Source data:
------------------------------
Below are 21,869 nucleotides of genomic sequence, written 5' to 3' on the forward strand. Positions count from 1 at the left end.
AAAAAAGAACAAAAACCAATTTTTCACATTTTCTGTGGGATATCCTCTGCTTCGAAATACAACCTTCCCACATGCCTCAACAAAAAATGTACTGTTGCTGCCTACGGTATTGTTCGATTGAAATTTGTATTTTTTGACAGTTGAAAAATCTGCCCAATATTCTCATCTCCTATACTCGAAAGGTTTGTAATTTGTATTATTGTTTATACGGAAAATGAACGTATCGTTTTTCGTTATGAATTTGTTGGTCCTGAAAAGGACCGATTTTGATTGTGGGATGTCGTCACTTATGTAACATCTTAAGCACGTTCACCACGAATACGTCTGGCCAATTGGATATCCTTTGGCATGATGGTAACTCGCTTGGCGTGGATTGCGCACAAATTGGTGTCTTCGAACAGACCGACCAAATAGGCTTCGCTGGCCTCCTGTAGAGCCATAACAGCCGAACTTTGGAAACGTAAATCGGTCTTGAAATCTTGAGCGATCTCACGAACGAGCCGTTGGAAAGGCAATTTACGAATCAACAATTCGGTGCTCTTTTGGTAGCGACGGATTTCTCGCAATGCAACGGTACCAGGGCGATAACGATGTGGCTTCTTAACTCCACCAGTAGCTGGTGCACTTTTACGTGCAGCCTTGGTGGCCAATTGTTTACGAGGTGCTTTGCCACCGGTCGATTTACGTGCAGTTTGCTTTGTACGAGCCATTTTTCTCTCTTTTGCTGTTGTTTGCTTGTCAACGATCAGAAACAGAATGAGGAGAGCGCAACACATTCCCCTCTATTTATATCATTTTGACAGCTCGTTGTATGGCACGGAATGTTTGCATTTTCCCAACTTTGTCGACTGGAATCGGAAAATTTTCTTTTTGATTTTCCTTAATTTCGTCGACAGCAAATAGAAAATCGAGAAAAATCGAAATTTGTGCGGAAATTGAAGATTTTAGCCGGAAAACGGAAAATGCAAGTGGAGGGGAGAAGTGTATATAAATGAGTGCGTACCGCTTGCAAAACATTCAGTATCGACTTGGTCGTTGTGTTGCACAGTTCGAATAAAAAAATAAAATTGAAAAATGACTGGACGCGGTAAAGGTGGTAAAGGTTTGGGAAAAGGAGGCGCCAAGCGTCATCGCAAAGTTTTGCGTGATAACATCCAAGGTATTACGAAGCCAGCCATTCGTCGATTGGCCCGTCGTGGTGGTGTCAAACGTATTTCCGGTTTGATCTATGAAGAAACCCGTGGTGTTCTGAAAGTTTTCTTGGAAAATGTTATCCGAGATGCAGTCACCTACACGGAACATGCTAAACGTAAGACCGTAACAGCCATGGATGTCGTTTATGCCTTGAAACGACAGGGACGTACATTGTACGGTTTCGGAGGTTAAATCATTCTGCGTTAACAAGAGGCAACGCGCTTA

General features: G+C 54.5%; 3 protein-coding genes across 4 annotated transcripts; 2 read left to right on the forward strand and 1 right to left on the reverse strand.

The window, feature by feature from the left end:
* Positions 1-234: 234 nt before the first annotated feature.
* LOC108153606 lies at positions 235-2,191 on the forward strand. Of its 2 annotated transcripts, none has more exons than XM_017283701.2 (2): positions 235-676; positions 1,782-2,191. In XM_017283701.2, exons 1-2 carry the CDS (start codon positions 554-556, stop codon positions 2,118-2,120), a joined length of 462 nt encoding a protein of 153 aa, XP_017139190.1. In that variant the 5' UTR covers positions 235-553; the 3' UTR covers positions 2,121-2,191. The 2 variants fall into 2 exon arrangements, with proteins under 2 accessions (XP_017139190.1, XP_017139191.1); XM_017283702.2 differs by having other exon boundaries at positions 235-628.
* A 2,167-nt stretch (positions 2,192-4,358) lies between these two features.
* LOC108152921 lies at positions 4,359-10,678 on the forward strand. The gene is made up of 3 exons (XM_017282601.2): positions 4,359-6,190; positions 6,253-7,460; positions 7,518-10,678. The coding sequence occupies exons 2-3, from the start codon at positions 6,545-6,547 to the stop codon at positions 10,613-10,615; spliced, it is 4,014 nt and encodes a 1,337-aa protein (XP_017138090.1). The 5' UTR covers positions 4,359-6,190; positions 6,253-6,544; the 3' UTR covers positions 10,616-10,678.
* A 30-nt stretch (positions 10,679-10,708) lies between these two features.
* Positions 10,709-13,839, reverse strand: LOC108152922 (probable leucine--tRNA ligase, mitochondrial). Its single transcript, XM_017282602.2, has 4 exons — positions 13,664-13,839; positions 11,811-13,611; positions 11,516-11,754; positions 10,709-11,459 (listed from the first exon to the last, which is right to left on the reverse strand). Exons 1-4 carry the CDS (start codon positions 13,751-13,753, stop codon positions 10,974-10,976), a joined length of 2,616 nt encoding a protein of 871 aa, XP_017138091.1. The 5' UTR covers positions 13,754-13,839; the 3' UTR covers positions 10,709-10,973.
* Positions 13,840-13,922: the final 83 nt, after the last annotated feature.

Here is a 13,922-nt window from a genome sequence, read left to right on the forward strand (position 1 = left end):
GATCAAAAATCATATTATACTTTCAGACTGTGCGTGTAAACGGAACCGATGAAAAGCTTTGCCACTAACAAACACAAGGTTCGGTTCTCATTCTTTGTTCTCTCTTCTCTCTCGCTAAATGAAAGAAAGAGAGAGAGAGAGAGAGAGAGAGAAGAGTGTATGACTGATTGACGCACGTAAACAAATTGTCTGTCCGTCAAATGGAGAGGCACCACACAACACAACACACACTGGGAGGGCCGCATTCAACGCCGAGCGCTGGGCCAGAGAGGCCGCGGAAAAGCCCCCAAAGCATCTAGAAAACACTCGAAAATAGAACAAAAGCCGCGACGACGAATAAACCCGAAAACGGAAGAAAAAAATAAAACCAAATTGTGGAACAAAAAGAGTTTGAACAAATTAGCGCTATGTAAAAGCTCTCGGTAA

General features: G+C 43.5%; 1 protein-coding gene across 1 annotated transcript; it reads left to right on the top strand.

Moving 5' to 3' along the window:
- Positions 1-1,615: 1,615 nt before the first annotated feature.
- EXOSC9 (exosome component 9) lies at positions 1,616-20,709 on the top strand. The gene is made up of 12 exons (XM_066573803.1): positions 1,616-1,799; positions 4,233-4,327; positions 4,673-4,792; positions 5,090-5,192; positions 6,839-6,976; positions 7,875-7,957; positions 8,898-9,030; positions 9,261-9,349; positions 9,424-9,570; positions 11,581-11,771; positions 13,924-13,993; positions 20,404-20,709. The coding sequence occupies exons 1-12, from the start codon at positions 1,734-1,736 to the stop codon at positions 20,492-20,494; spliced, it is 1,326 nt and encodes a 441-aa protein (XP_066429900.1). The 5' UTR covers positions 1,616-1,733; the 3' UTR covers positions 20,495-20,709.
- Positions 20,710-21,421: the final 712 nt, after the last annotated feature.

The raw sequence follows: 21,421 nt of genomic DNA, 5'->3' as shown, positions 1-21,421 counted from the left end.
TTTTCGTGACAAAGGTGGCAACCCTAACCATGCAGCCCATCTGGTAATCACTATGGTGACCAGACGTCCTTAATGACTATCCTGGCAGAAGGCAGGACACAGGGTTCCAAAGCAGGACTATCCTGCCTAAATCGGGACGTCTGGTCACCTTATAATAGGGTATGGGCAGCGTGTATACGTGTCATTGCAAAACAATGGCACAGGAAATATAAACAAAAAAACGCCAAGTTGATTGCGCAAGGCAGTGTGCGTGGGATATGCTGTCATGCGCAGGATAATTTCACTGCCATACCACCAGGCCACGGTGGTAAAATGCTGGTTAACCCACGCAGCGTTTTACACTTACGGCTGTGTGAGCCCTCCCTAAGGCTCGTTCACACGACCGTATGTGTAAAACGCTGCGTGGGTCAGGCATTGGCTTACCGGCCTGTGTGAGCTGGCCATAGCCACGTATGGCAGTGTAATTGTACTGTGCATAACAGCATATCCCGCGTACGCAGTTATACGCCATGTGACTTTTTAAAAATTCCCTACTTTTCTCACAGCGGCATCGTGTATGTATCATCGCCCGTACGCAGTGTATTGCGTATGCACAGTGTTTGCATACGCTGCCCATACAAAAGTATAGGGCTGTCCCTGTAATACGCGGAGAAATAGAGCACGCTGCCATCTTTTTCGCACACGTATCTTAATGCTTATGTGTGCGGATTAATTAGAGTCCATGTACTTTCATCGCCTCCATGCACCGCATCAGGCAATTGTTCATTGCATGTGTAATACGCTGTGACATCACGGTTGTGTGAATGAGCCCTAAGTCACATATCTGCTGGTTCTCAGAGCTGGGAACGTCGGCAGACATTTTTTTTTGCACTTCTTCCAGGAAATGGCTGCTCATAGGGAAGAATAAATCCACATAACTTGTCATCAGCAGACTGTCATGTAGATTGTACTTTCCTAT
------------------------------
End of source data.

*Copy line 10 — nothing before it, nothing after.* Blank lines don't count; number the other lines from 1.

* Positions 10,709-13,839, reverse strand: LOC108152922 (probable leucine--tRNA ligase, mitochondrial). Its single transcript, XM_017282602.2, has 4 exons — positions 13,664-13,839; positions 11,811-13,611; positions 11,516-11,754; positions 10,709-11,459 (listed from the first exon to the last, which is right to left on the reverse strand). Exons 1-4 carry the CDS (start codon positions 13,751-13,753, stop codon positions 10,974-10,976), a joined length of 2,616 nt encoding a protein of 871 aa, XP_017138091.1. The 5' UTR covers positions 13,754-13,839; the 3' UTR covers positions 10,709-10,973.